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Tools for Improving Assessment through Real Time Data Collection

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1 A collective intelligence application is one that harnesses the knowledge and work of its users to provide the data for the application and to improve its usefulness. The most hyped examples of collective intelligence applications have been labeled as "Web 2.0" applications. Web 2.0 is an amorphous term used to define a computing paradigm that uses the Web as the application platform and facilitates collaboration and information sharing between users [O'Reilly 2005]. Classic examples of Web 2.0 applications include: • Wikis, collective Web sites that allow users to add, edit, and delete content; • Blogs, a Web journal that lets users post news or comments; • Social network services help build and verify online social communities that share common interests; and • Social bookmarking allows users to share bookmark for websites and organize them with tags. Web 2.0 sites are database-driven and are considered to be "infoware," in that, they are data intensive and the more data they contain the more valuable they become [McFedries 2007]. Much of what has been published on Web 2.0 to date has focused on using these new Web 2.0 tools in innovative ways. For example, in early 2005 Motorola created a corporate collaboration infrastructure which includes instant messages (12 million per day) and blogs (2,600 corporate wide), and wikis (3,200 corporate wide). After 18 months of use, Motorola had Motorola's collaboration infrastructure contained 17TB of searchable data [Gibson 2006]. Microsoft and IBM are linking Web 2.0 capabilities with enterprise software. These new tools will allow companies to manipulate and tag their data and to create internal social networks and virtual teams. Collective intelligence is a fundamentally different way of viewing how applications can support human interaction and decision making. Most pre-Web 2.0 applications have focused in improving the productivity or decision making of the individual user. The emphasis has been on providing the tools and data necessary to fulfill a specific job function. Under the collective intelligence paradigm, the focus is on harnessing the intelligence of groups of people to enable greater productivity and better decisions than are possible by individuals working in isolation.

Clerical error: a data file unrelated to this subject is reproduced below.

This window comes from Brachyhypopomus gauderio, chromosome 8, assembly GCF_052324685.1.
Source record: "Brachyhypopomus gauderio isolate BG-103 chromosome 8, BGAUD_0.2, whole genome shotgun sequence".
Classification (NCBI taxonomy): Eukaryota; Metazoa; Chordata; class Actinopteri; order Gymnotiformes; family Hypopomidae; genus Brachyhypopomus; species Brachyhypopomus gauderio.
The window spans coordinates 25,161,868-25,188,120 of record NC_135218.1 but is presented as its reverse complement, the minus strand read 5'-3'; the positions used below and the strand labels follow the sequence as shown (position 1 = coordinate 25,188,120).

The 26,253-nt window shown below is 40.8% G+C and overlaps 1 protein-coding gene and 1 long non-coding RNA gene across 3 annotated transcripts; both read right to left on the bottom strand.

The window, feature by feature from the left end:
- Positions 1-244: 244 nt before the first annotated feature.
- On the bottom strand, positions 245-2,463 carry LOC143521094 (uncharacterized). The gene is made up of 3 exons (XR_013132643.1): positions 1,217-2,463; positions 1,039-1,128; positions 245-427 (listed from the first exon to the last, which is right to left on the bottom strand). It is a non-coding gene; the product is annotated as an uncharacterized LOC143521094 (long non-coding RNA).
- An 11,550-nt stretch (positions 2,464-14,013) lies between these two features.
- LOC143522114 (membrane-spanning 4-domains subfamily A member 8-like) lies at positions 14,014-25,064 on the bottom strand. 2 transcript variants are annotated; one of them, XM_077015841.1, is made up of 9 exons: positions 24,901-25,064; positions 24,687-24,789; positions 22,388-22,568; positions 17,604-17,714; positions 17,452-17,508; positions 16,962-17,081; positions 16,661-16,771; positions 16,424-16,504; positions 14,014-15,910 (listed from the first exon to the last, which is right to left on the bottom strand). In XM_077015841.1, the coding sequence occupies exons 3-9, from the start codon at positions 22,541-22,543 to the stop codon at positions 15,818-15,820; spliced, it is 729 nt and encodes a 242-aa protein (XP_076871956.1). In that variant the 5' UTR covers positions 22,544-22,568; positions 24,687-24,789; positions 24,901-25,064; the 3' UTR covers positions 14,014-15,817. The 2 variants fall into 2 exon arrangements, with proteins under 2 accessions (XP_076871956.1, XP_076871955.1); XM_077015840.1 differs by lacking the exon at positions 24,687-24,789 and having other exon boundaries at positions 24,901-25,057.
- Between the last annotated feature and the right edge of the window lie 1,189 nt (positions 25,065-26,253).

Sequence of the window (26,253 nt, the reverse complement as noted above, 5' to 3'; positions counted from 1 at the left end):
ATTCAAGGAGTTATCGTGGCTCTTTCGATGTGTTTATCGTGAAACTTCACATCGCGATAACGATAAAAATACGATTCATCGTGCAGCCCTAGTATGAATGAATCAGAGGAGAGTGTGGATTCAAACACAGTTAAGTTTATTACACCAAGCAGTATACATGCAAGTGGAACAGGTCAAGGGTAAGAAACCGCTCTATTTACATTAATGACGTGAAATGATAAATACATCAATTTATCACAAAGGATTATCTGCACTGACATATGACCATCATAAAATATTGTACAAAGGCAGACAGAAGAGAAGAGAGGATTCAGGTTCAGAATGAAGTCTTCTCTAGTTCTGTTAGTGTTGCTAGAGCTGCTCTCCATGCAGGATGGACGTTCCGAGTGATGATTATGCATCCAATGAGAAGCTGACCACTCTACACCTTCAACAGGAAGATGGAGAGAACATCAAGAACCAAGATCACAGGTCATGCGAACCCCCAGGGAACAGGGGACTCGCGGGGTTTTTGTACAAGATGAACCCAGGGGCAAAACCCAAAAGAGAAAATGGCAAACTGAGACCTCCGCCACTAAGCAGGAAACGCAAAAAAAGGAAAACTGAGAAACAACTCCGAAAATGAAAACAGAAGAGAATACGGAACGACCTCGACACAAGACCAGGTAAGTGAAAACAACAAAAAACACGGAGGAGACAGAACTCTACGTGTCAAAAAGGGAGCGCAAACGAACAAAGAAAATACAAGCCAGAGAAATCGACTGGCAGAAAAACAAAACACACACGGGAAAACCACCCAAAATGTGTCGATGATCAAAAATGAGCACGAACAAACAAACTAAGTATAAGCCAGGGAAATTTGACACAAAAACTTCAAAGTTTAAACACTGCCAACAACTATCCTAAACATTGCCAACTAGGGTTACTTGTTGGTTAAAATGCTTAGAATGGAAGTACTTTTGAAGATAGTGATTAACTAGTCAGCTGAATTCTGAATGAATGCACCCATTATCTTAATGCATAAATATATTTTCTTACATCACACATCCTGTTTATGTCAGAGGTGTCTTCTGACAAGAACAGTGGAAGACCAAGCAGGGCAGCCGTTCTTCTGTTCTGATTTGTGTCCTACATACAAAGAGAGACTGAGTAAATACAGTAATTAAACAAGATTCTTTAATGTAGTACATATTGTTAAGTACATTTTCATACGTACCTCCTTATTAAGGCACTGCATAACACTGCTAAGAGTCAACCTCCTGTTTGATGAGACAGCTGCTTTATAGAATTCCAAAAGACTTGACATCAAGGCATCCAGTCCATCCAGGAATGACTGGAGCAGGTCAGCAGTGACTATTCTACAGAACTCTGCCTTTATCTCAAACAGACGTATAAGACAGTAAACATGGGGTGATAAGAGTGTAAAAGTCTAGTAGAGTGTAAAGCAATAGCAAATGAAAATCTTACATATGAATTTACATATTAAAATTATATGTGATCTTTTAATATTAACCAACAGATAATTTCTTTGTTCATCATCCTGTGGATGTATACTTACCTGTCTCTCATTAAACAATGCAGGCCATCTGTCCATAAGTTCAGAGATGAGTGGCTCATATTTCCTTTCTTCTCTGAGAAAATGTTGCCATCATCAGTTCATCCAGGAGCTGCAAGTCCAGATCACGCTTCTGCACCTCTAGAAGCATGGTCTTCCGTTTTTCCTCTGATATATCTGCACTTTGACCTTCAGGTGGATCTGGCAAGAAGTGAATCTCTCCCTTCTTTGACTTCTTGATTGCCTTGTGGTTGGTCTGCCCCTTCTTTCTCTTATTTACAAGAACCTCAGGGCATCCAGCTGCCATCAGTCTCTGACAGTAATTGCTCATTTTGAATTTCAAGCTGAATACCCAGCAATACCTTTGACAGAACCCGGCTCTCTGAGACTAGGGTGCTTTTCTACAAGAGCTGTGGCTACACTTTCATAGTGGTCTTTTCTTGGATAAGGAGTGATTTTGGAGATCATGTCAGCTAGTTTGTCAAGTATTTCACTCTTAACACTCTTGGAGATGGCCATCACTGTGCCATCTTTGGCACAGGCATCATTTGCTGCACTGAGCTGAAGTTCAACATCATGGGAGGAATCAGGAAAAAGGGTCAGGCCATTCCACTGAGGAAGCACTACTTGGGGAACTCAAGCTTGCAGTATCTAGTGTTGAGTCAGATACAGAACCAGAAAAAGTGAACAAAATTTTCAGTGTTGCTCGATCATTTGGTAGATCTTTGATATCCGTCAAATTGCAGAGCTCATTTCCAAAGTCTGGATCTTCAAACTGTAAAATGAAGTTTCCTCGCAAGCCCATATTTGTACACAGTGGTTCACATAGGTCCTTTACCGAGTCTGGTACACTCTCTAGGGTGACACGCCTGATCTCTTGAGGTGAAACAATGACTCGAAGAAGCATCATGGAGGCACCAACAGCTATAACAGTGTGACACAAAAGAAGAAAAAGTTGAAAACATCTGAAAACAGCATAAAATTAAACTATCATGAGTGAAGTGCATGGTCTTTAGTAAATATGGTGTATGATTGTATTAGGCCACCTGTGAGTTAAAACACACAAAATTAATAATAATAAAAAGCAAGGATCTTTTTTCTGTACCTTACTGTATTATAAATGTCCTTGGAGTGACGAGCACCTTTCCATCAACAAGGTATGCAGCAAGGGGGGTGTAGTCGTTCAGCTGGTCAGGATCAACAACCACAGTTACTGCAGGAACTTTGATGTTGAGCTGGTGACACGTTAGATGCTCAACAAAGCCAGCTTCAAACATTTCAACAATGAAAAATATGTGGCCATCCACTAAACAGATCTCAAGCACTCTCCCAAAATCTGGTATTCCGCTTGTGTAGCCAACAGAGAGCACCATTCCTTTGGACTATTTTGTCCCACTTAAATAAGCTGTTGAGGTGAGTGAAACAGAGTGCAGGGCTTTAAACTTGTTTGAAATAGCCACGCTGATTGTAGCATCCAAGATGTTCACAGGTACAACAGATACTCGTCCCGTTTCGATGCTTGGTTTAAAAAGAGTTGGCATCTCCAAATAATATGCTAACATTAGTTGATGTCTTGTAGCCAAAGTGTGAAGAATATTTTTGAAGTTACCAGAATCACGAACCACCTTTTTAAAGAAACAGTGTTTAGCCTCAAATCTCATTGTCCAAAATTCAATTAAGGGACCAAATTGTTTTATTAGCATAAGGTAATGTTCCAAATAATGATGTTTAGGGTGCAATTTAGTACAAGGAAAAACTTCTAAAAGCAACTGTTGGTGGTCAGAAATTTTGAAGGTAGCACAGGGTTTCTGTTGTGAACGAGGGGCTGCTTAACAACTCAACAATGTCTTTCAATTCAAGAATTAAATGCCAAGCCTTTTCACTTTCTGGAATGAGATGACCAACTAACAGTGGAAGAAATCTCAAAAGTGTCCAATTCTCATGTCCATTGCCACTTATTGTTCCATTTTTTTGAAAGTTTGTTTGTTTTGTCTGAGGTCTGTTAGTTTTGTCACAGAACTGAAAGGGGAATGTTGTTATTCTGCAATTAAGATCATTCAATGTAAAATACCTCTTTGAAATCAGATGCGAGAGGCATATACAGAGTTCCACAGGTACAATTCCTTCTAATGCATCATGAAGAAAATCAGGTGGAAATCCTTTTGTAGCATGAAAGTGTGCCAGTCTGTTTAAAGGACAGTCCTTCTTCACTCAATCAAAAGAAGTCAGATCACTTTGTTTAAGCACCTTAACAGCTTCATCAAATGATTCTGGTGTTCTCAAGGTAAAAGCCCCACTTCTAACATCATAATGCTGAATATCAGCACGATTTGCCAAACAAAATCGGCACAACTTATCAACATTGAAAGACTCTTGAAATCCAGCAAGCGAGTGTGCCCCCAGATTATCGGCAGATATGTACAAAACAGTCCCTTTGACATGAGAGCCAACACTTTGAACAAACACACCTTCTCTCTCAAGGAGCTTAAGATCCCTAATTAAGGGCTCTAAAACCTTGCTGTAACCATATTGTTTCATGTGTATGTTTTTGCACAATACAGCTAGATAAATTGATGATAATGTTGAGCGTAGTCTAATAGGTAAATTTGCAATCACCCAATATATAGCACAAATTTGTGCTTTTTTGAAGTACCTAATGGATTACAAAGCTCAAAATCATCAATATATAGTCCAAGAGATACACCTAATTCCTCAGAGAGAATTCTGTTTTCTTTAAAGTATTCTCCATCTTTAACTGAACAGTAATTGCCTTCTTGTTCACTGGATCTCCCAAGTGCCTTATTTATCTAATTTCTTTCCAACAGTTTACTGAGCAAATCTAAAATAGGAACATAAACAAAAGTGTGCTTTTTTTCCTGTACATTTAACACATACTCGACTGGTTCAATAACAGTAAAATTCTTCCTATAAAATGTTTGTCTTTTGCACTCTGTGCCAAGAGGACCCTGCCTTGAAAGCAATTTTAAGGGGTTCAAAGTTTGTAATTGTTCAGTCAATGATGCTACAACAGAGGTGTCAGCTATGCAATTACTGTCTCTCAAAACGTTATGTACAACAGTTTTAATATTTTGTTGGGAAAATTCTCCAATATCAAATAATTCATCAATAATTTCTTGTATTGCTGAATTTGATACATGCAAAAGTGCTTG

Behavior Chart The final type of tagging available in DDtrac is the semantic tagging of the narrative comments taken as a part of the daily instructional, behavior or socialization observation notes taken by practitioners. These semantic tags closely resemble the tags common on many Web 2.0 sites (e.g. Flickr, Delicious, Blogger etc.). They are freely chosen keywords which allow for overlapping associations and that can be used for later retrieval and analysis of specific comments. For example, a student may exhibit a finger flicking behavior infrequently. The practitioner might note this in the daily notes along with other observations. Then, if the behavior becomes a problem, the practitioner could retrieve all of the comments tagged “flicking” to look for any patterns. Goals & Objectives Wiki. The education programs of developmentally disabled children are defined in an Individual Education Program (IEP), which establishes long-term goals and short-term objectives tailored to the needs of the individual student [Wright et. al. 2007]. The IEP also includes descriptions of the student’s current level of performance, strengths, and individual needs. In most schools this document includes input from several different people including the special education teacher, the regular education teacher, the therapy specialists, the student’s parents and external advocates. The IEP is an important document because it defines the direction for treatment to be taken for the upcoming year.
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Gregg, D. "Developing a Collective Intelligence Application for Special Education," Working paper, (Sept. 2007) (available at http://carbon.cudenver.edu/~dgregg/researc h/greggCI.pdf).
Wikis are alive and Kicking in the Enterprise
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